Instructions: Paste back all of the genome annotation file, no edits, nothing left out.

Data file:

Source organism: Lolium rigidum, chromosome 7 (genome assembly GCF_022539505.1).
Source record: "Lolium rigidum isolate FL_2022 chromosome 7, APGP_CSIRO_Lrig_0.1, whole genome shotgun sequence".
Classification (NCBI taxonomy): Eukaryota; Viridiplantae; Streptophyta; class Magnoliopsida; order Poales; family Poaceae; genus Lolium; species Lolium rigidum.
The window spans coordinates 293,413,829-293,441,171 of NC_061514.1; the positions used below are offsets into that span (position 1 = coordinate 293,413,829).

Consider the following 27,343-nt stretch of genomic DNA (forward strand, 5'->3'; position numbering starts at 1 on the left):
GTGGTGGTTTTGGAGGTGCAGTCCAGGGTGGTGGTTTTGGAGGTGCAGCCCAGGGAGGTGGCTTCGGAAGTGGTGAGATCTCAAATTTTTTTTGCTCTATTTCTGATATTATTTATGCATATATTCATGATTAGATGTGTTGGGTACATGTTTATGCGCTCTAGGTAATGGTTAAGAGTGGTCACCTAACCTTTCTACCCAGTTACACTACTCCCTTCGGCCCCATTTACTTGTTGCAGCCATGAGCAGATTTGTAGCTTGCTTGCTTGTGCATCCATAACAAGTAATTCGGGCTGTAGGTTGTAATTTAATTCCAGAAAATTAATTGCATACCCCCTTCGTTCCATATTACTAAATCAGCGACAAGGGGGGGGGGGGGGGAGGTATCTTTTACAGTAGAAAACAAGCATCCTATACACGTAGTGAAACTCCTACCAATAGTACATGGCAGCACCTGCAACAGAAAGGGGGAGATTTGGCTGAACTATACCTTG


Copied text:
Source organism: Lolium rigidum, chromosome 7 (genome assembly GCF_022539505.1).
Source record: "Lolium rigidum isolate FL_2022 chromosome 7, APGP_CSIRO_Lrig_0.1, whole genome shotgun sequence".
Classification (NCBI taxonomy): Eukaryota; Viridiplantae; Streptophyta; class Magnoliopsida; order Poales; family Poaceae; genus Lolium; species Lolium rigidum.
The window spans coordinates 293,413,829-293,441,171 of NC_061514.1; the positions used below are offsets into that span (position 1 = coordinate 293,413,829).

Consider the following 27,343-nt stretch of genomic DNA (forward strand, 5'->3'; position numbering starts at 1 on the left):
GTGGTGGTTTTGGAGGTGCAGTCCAGGGTGGTGGTTTTGGAGGTGCAGCCCAGGGAGGTGGCTTCGGAAGTGGTGAGATCTCAAATTTTTTTTGCTCTATTTCTGATATTATTTATGCATATATTCATGATTAGATGTGTTGGGTACATGTTTATGCGCTCTAGGTAATGGTTAAGAGTGGTCACCTAACCTTTCTACCCAGTTACACTACTCCCTTCGGCCCCATTTACTTGTTGCAGCCATGAGCAGATTTGTAGCTTGCTTGCTTGTGCATCCATAACAAGTAATTCGGGCTGTAGGTTGTAATTTAATTCCAGAAAATTAATTGCATACCCCCTTCGTTCCATATTACTAAATCAGCGACAAGGGGGGGGGGGGGGGAGGTATCTTTTACAGTAGAAAACAAGCATCCTATACACGTAGTGAAACTCCTACCAATAGTACATGGCAGCACCTGCAACAGAAAGGGGGAGATTTGGCTGAACTATACCTTG